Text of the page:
Today I want to report we're getting a lot closer. A new generation of cheap "buck and boost" ICs which can handle more serious wattages with good efficiency has come to the market. This means cheap DC to DC conversion, both increasing and decreasing voltages. More and more equipment is now able to take a serious range of input voltages, and also to generate them. Being able to use any voltage is important for battery powered devices, since batteries start out with a high voltage (higher than the one they are rated for) and drop over their time to around 2/3s of that before they are viewed as depleted. (With some batteries, heavy depletion can really hurt their life. Some are more able to handle it.)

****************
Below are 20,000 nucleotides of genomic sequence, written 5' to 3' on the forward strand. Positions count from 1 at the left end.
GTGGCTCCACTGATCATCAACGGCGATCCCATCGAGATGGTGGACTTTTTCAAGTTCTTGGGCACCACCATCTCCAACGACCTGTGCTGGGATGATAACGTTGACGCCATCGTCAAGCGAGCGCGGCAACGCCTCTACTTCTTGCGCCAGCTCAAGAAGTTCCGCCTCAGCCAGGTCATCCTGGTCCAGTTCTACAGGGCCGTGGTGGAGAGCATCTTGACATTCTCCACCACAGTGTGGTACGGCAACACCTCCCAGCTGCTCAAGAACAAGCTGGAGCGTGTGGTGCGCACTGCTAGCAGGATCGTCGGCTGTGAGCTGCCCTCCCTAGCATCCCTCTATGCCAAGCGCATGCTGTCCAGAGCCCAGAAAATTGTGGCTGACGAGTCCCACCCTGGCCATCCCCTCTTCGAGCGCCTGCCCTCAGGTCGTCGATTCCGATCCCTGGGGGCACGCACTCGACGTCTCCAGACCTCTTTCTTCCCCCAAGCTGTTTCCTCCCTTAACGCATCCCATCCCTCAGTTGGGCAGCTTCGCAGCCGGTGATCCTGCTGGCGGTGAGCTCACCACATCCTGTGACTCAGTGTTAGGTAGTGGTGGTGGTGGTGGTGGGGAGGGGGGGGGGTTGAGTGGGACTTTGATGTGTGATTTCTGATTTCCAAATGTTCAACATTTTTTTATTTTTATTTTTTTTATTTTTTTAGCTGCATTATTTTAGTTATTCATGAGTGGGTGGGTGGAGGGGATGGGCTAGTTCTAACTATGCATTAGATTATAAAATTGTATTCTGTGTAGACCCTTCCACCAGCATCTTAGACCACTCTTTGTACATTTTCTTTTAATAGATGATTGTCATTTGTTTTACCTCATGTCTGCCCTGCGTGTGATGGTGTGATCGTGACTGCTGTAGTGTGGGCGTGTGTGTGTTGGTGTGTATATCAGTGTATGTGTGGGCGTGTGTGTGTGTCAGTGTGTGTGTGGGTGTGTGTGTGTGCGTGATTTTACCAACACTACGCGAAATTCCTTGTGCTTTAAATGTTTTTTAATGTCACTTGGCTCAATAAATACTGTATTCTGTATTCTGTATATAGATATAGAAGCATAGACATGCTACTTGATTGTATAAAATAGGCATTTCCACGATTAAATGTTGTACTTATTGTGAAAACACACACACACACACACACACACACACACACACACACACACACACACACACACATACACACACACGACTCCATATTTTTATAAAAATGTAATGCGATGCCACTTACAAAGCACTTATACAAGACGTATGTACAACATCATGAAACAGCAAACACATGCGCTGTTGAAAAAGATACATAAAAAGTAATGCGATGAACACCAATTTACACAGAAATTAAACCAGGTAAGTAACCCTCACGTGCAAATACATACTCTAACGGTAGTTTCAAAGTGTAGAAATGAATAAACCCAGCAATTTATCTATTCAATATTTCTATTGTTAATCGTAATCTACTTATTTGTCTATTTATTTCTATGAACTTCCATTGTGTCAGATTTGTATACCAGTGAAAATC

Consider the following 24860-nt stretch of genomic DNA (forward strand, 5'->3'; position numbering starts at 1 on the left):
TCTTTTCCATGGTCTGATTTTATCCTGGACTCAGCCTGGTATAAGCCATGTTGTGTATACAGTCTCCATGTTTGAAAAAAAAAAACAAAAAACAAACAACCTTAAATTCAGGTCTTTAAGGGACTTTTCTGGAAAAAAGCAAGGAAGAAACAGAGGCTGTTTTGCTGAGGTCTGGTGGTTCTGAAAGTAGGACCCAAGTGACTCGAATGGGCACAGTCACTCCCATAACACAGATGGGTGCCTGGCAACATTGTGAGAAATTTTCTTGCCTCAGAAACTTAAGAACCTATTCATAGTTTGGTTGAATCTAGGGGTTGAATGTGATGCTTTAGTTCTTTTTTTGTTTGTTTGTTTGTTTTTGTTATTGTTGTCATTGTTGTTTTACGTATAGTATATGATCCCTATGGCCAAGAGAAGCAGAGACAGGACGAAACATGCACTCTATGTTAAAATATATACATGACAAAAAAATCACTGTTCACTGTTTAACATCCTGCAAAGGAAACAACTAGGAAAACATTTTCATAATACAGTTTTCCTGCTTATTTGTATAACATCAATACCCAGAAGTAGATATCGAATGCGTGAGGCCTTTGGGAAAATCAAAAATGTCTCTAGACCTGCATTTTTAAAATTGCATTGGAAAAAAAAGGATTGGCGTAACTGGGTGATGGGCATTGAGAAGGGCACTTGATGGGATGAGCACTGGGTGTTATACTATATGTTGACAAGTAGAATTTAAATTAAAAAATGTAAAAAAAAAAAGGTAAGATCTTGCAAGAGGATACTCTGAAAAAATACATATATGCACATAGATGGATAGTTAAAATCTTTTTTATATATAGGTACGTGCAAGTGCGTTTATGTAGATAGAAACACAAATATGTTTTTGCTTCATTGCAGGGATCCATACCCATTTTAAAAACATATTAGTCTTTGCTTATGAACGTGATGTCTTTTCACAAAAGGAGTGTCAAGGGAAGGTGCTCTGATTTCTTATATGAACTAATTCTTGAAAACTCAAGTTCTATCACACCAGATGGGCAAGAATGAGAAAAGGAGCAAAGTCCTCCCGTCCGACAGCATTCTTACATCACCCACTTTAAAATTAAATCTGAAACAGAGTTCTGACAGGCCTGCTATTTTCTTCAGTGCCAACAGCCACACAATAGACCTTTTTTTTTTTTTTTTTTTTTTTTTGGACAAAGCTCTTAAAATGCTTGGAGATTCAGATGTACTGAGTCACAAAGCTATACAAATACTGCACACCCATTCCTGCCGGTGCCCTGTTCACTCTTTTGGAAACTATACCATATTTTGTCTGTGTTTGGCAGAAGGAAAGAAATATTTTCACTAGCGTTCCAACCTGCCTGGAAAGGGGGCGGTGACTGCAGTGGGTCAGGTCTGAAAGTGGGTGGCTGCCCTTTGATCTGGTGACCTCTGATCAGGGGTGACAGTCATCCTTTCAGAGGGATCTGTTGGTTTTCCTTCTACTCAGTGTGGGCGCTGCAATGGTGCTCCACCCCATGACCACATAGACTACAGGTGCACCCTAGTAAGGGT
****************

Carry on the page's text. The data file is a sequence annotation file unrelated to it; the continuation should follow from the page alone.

With a simple buck converter chip, at a cost of about 10-15% of the energy, you get a constant voltage out to matter what the battery is putting out. This means more reliable power and also the ability to use the full capacity of the battery, if you need it and it won't cause too much damage. These same chips are in universal laptop supplies. Most of these supplies use special magic tips which fit the device they are powering and also tell the supply what voltage and current it needs.

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Off to Munich next week for DLD

End of next week I'll be going to Munich/München for an interesting conference called DLD. Since the flight is so long and I haven't been to Bavaria since I was a kid, I booked a few extra days around the conference, even though it's not exactly the high season. I welcome comments from blog readers on stuff to do there, and in surrounding Bavaria -- we'll take some day trips to the Alps and maybe to Salzberg. I know there's a great science and tech museum we'll go to.

More automatic valet parking and self-driving tow vehicles.